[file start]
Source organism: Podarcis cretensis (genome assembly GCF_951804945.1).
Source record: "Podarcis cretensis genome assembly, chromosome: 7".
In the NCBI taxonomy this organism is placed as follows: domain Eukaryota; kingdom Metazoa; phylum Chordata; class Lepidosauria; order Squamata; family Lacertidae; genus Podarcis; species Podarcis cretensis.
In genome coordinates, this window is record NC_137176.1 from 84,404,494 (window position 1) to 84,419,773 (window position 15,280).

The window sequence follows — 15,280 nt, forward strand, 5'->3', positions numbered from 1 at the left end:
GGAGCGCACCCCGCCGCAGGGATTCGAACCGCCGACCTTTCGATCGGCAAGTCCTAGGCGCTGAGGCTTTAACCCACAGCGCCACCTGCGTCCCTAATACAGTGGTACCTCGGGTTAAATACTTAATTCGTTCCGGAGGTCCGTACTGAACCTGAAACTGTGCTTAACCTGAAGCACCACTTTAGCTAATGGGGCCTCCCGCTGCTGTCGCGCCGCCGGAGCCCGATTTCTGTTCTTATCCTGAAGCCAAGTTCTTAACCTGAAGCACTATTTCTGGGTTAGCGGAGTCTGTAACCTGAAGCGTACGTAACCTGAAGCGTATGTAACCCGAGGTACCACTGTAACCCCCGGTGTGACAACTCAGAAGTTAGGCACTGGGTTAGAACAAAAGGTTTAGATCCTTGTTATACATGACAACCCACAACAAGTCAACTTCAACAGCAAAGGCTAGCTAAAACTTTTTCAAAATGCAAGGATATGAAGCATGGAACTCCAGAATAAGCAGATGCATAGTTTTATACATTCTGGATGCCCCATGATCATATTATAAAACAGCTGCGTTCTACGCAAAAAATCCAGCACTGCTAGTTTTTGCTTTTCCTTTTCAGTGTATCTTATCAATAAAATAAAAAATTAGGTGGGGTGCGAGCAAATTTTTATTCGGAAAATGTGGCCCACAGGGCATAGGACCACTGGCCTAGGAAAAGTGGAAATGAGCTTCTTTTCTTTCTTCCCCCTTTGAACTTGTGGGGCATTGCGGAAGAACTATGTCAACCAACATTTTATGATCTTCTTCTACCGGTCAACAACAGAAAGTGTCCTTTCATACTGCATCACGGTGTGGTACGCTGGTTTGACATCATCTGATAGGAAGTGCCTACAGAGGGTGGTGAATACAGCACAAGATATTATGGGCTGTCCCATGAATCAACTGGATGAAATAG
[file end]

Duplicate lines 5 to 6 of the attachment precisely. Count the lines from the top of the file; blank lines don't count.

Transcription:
The window sequence follows — 15,280 nt, forward strand, 5'->3', positions numbered from 1 at the left end:
GGAGCGCACCCCGCCGCAGGGATTCGAACCGCCGACCTTTCGATCGGCAAGTCCTAGGCGCTGAGGCTTTAACCCACAGCGCCACCTGCGTCCCTAATACAGTGGTACCTCGGGTTAAATACTTAATTCGTTCCGGAGGTCCGTACTGAACCTGAAACTGTGCTTAACCTGAAGCACCACTTTAGCTAATGGGGCCTCCCGCTGCTGTCGCGCCGCCGGAGCCCGATTTCTGTTCTTATCCTGAAGCCAAGTTCTTAACCTGAAGCACTATTTCTGGGTTAGCGGAGTCTGTAACCTGAAGCGTACGTAACCTGAAGCGTATGTAACCCGAGGTACCACTGTAACCCCCGGTGTGACAACTCAGAAGTTAGGCACTGGGTTAGAACAAAAGGTTTAGATCCTTGTTATACATGACAACCCACAACAAGTCAACTTCAACAGCAAAGGCTAGCTAAAACTTTTTCAAAATGCAAGGATATGAAGCATGGAACTCCAGAATAAGCAGATGCATAGTTTTATACATTCTGGATGCCCCATGATCATATTATAAAACAGCTGCGTTCTACGCAAAAAATCCAGCACTGCTAGTTTTTGCTTTTCCTTTTCAGTGTATCTTATCAATAAAATAAAAAATTAGGTGGGGTGCGAGCAAATTTTTATTCGGAAAATGTGGCCCACAGGGCATAGGACCACTGGCCTAGGAAAAGTGGAAATGAGCTTCTTTTCTTTCTTCCCCCTTTGAACTTGTGGGGCATTGCGGAAGAACTATGTCAACCAACATTTTATGATCTTCTTCTACCGGTCAACAACAGAAAGTGTCCTTTCATACTGCATCACGGTGTGGTACGCTGGTTTGACATCATCTGATAGGAAGTGCCTACAGAGGGTGGTGAATACAGCACAAGATATTATGGGCTGTCCCATGAATCAACTGGATGAAATAG